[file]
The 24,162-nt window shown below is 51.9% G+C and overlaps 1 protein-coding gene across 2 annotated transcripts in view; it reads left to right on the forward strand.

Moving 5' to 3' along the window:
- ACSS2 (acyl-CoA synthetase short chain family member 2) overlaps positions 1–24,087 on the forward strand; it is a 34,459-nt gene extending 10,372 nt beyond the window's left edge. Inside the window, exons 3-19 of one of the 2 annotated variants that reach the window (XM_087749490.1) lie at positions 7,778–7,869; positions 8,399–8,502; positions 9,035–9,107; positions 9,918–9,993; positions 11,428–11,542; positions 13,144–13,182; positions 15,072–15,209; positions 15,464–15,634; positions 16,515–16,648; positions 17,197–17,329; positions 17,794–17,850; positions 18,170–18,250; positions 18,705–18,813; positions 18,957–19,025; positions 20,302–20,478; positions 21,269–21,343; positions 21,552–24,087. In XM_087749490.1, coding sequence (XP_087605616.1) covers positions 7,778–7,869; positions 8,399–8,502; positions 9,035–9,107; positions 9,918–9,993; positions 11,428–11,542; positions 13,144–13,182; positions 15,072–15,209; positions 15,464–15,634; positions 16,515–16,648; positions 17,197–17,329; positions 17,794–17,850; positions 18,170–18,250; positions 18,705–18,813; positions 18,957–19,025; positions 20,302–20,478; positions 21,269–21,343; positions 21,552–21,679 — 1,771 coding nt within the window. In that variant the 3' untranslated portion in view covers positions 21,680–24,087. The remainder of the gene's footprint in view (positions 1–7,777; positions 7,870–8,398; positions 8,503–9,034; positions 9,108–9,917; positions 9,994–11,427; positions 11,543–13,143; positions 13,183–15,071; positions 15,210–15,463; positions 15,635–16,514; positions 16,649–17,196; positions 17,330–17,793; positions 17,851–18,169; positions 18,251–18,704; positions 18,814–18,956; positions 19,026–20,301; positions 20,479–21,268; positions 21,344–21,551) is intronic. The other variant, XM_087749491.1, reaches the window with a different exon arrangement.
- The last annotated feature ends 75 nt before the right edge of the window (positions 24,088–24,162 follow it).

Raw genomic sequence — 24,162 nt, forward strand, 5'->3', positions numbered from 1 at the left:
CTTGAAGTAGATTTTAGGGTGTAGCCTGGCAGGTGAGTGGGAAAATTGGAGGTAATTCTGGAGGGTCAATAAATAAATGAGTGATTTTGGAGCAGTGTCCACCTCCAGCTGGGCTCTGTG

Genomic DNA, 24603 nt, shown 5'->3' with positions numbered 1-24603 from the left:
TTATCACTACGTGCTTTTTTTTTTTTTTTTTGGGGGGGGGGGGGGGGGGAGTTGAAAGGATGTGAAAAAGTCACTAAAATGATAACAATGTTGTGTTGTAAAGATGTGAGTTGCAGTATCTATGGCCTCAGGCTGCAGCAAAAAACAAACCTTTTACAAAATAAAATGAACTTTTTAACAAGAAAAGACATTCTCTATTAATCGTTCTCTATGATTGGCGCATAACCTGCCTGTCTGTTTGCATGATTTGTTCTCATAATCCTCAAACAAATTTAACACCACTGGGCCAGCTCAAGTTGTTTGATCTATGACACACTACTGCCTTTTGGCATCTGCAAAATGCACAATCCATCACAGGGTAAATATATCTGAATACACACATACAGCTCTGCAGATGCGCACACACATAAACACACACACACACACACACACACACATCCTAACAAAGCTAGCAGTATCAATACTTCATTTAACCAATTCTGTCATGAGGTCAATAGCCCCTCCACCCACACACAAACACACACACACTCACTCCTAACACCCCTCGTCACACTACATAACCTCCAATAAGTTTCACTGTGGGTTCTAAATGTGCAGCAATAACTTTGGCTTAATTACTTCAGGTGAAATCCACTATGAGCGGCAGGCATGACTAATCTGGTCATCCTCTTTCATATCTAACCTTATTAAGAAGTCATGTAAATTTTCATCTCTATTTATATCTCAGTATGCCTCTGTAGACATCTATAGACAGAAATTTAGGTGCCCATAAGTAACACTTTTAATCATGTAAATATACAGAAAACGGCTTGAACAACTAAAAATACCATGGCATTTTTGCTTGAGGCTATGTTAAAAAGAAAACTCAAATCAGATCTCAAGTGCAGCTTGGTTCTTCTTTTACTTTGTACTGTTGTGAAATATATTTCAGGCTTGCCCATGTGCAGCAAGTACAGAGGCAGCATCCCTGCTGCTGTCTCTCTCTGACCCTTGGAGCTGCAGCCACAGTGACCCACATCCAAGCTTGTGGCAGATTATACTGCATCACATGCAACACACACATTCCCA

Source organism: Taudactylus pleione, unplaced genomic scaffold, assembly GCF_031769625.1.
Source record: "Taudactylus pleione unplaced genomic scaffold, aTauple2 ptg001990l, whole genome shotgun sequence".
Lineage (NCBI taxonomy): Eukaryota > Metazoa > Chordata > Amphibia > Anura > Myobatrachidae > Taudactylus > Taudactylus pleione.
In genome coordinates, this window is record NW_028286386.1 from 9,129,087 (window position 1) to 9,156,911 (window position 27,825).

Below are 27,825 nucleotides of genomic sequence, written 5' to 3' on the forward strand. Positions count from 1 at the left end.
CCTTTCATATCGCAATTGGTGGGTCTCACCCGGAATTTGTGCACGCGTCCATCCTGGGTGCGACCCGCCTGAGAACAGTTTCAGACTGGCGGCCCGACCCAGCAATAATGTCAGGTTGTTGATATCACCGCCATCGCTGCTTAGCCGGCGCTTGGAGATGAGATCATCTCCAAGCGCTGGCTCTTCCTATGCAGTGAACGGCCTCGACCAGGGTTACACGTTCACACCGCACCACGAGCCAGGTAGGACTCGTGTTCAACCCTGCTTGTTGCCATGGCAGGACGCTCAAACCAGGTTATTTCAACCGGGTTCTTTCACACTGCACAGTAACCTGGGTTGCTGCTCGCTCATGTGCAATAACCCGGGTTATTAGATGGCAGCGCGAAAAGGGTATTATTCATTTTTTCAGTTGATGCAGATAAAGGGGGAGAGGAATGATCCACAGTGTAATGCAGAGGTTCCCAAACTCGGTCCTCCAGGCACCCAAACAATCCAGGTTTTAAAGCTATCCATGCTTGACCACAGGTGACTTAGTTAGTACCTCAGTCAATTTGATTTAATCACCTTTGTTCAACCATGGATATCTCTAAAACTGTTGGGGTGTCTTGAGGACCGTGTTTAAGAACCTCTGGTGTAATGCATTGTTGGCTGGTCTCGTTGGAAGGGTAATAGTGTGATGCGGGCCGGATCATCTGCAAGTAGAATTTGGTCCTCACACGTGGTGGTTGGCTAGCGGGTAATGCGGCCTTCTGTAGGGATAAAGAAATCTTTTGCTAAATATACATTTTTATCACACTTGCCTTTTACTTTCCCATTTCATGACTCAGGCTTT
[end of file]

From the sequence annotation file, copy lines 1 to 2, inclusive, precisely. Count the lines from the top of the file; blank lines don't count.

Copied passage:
The 24,162-nt window shown below is 51.9% G+C and overlaps 1 protein-coding gene across 2 annotated transcripts in view; it reads left to right on the forward strand.

Moving 5' to 3' along the window: